ITF Member Insight Women's Rugby

Member Insight: What success for the Red Roses could mean for the future of women’s rugby

By Community | November 7, 2022

Now more than ever the Women’s Rugby World Cup has the power to inspire children largely due to the visibility of the tournament. Historically, women’s rugby has only been watched by a small pool of people, but this year’s Women’s Rugby World Cup being available on ITV means its more accessible to the general public.

I’ve been fortunate enough to be out in New Zealand for the Women’s World Cup this year, and it’s been amazing seeing all the young children feel inspired by the players. It seems that children are finally seeing women play and accepting it as normal – which sadly wasn’t the case when I was young. 

When the Lionesses won the Euros earlier this year, we saw children up and down the country getting inspired by their fantastic achievement and taking up the sport themselves. While rugby might still be a little behind, we’d love to see the success of the Red Roses have the same impact on children after the World Cup, or at least open doors and encourage more opportunities for young children to get involved in rugby – especially girls. 

Social media is also playing a key role in inspiring the next generation. Next year’s Women’s Six Nations is sponsored by TikTok – which is the perfect platform to attract children to the sport. Not only that, but the Red Roses are also going to be playing France at Twickenham Stadium on the 29th April – which is a brilliant opportunity to get as many children – boys and girls – into the stadium to watch a game, possibly their first ever rugby game, at an iconic stadium in England. 

It is inevitable that women’s rugby is going to continue growing, and ultimately become phenomenally better. The thing with rugby, and all sports for that matter, is that the better the standard, the more opportunity it has to become even bigger and even better.

There is a knock-on effect – the better the standard, the more support players and teams have around them, which consequently leads to further success. 

Women’s rugby didn’t receive lottery funding until towards the end of my career, and up until that point, we relied on the voluntary support of coaches and medical staff. 

Today, female rugby players have access to the best level of support including coaches, physios, sports therapists, recovery tools, nutrition and more.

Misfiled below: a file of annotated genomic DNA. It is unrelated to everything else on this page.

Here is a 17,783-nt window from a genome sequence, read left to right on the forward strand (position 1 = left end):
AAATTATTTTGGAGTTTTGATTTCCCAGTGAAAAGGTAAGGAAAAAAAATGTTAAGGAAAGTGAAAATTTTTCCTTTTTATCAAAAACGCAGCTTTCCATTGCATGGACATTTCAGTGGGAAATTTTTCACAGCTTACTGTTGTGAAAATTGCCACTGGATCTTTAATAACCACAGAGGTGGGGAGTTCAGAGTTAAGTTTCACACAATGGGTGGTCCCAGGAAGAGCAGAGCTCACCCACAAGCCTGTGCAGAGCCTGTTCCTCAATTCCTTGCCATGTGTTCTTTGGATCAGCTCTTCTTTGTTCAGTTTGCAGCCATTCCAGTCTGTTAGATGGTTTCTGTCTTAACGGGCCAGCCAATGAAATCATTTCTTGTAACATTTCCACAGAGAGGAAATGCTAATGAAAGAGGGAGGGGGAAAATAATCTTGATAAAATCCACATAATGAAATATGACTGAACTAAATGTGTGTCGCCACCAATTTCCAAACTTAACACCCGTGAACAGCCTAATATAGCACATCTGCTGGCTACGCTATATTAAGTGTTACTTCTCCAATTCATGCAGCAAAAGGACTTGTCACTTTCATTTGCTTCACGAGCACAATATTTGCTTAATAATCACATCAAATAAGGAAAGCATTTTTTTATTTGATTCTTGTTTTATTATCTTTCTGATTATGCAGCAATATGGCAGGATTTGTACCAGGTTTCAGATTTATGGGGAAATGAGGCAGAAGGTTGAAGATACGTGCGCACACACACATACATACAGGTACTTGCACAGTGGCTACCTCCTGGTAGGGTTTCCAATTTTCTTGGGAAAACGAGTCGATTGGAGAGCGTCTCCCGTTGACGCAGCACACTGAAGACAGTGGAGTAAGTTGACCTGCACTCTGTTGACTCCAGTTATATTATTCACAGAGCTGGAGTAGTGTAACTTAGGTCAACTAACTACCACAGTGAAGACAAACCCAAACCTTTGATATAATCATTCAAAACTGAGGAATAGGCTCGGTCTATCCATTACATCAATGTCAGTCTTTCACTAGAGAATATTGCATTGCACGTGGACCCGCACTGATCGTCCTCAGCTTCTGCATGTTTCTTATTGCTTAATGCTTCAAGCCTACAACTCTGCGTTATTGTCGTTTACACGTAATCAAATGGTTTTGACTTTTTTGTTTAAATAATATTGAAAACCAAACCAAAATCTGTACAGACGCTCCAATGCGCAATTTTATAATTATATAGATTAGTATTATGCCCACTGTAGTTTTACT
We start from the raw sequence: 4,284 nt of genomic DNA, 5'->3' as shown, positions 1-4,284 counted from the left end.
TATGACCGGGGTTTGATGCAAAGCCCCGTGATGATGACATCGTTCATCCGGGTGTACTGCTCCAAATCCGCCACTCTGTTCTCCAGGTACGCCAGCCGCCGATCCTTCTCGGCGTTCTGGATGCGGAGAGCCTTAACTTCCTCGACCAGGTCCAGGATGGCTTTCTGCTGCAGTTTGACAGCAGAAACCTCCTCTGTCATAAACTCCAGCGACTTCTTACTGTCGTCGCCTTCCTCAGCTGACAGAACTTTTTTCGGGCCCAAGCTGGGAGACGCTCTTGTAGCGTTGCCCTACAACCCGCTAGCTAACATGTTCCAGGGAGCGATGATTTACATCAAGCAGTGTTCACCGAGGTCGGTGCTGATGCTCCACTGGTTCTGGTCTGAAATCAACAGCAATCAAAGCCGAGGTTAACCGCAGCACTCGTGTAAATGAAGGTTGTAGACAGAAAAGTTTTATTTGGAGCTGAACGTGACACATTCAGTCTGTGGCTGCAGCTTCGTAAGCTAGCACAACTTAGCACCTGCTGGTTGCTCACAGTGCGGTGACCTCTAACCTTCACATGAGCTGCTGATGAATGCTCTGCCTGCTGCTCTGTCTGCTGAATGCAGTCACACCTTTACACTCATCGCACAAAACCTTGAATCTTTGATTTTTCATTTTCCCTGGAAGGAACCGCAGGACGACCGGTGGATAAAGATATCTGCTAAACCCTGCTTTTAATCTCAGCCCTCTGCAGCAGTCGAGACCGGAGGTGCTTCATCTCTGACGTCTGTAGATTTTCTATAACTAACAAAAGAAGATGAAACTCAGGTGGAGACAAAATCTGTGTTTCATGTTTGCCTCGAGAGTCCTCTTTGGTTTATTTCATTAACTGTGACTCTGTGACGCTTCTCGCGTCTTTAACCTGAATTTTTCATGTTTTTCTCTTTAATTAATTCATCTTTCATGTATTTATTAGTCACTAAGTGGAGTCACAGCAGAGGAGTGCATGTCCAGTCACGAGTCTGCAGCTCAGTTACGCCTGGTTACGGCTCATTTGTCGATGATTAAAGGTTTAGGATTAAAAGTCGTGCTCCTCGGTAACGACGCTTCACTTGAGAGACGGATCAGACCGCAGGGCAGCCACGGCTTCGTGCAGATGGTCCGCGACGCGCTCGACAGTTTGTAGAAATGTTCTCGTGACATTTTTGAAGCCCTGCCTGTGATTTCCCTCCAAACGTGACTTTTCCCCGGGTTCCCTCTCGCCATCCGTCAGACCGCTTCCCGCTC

Consequently, players are performing better, which inspires more people to play, which helps the sport continue to grow. 

Different forms of rugby are also continuing to grow. For example, we’ve seen a real rise in tag and touch rugby over the past few years. It’s no surprise that one of the main reasons which puts women off rugby is the contact element of it, which is why games like tag and touch are so brilliant – they provide women with a way to enjoy rugby without the concern of being tackled to the ground. 

This is a really exciting time for women’s rugby, and it’s going to be fantastic to watch the next generation come through and see where we can take the sport. 

The Women’s Rugby World Cup could be the moment we need to encourage more people than ever into the sport. We’re ranked number one for a reason, we’re the best team there. That said, we don’t want to be complacent as France and New Zealand both have the ability to beat us on the right day – which is what makes the tournament so exciting. 

If you are interested in learning more about ways in which Women’s Sport is progressing towards equality listen to the Advantage All Global Forum, in partnership with the ITF. Sign up here: https://share.hsforms.com/18j-5wqceSaqiy0HFyPD9pA31xsb

What sets us apart from the other teams is our strength in depth – there isn’t a single player on the field who can’t be replaced by an equally as good player on the bench. 

My role as a Wooden Spoon Ambassador allows me to give back to the community through something I am passionate about. 

Wooden Spoon is the children’s charity of rugby. They are a grant-making charity and fund life-changing projects across the UK and Ireland. The charity aims for every child and young person to have access to the best life opportunities, regardless of their background, through the power of rugby. 

I have been involved in the charity since the mid-90s when I was England captain, and I absolutely love it. The work they are doing is incredible, and I’m honored to play a small part in helping them to achieve their goals. 

I love getting involved in whatever way I can. Most recently, I played at Vets Fest – a tournament of male and female seasoned rugby players coming together to raise funds for vulnerable children and young people across the UK. 

Gill Burns MBE, former rugby union captain and Ambassador of Wooden Spoon, the children’s charity of rugby

ITF Member Insight Women's Rugby